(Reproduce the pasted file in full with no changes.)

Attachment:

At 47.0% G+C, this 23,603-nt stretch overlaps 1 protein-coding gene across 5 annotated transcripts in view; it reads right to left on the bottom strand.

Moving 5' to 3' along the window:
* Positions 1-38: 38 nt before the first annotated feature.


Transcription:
At 47.0% G+C, this 23,603-nt stretch overlaps 1 protein-coding gene across 5 annotated transcripts in view; it reads right to left on the bottom strand.

Moving 5' to 3' along the window:
* Positions 1-38: 38 nt before the first annotated feature.